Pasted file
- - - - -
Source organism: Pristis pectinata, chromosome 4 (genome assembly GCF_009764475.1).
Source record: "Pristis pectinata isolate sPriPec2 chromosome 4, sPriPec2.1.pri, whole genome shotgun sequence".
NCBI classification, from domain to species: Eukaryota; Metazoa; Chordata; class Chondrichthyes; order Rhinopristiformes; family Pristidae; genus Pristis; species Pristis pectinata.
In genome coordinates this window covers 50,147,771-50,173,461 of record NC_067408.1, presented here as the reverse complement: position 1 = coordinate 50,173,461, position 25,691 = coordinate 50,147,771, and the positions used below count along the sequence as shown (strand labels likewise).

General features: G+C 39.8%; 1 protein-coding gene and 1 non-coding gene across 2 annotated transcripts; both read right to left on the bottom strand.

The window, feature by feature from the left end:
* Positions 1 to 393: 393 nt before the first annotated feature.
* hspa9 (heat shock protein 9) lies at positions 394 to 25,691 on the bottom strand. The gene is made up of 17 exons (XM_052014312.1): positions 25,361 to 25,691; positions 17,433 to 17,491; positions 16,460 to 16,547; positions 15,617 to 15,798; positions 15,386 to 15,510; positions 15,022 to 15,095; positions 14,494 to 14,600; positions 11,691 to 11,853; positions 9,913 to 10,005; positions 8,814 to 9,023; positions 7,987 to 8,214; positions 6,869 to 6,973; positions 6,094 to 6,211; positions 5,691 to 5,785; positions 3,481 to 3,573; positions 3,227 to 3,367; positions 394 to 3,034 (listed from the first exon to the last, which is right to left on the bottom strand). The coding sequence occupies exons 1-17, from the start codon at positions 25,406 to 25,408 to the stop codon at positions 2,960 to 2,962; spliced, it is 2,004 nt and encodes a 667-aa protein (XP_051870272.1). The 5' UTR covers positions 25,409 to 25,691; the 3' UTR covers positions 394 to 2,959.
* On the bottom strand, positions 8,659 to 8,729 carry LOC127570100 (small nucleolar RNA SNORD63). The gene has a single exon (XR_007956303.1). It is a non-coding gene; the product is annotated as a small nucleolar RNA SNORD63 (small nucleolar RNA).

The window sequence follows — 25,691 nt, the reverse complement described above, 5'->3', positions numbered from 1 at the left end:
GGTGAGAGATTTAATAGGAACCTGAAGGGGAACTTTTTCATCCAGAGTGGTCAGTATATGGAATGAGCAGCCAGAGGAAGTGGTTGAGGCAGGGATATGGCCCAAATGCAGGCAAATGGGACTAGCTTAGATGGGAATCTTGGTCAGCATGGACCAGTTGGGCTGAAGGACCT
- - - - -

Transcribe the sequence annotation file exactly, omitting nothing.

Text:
Source organism: Pristis pectinata, chromosome 4 (genome assembly GCF_009764475.1).
Source record: "Pristis pectinata isolate sPriPec2 chromosome 4, sPriPec2.1.pri, whole genome shotgun sequence".
NCBI classification, from domain to species: Eukaryota; Metazoa; Chordata; class Chondrichthyes; order Rhinopristiformes; family Pristidae; genus Pristis; species Pristis pectinata.
In genome coordinates this window covers 50,147,771-50,173,461 of record NC_067408.1, presented here as the reverse complement: position 1 = coordinate 50,173,461, position 25,691 = coordinate 50,147,771, and the positions used below count along the sequence as shown (strand labels likewise).

General features: G+C 39.8%; 1 protein-coding gene and 1 non-coding gene across 2 annotated transcripts; both read right to left on the bottom strand.

The window, feature by feature from the left end:
* Positions 1 to 393: 393 nt before the first annotated feature.
* hspa9 (heat shock protein 9) lies at positions 394 to 25,691 on the bottom strand. The gene is made up of 17 exons (XM_052014312.1): positions 25,361 to 25,691; positions 17,433 to 17,491; positions 16,460 to 16,547; positions 15,617 to 15,798; positions 15,386 to 15,510; positions 15,022 to 15,095; positions 14,494 to 14,600; positions 11,691 to 11,853; positions 9,913 to 10,005; positions 8,814 to 9,023; positions 7,987 to 8,214; positions 6,869 to 6,973; positions 6,094 to 6,211; positions 5,691 to 5,785; positions 3,481 to 3,573; positions 3,227 to 3,367; positions 394 to 3,034 (listed from the first exon to the last, which is right to left on the bottom strand). The coding sequence occupies exons 1-17, from the start codon at positions 25,406 to 25,408 to the stop codon at positions 2,960 to 2,962; spliced, it is 2,004 nt and encodes a 667-aa protein (XP_051870272.1). The 5' UTR covers positions 25,409 to 25,691; the 3' UTR covers positions 394 to 2,959.
* On the bottom strand, positions 8,659 to 8,729 carry LOC127570100 (small nucleolar RNA SNORD63). The gene has a single exon (XR_007956303.1). It is a non-coding gene; the product is annotated as a small nucleolar RNA SNORD63 (small nucleolar RNA).

The window sequence follows — 25,691 nt, the reverse complement described above, 5'->3', positions numbered from 1 at the left end:
GGTGAGAGATTTAATAGGAACCTGAAGGGGAACTTTTTCATCCAGAGTGGTCAGTATATGGAATGAGCAGCCAGAGGAAGTGGTTGAGGCAGGGATATGGCCCAAATGCAGGCAAATGGGACTAGCTTAGATGGGAATCTTGGTCAGCATGGACCAGTTGGGCTGAAGGACCT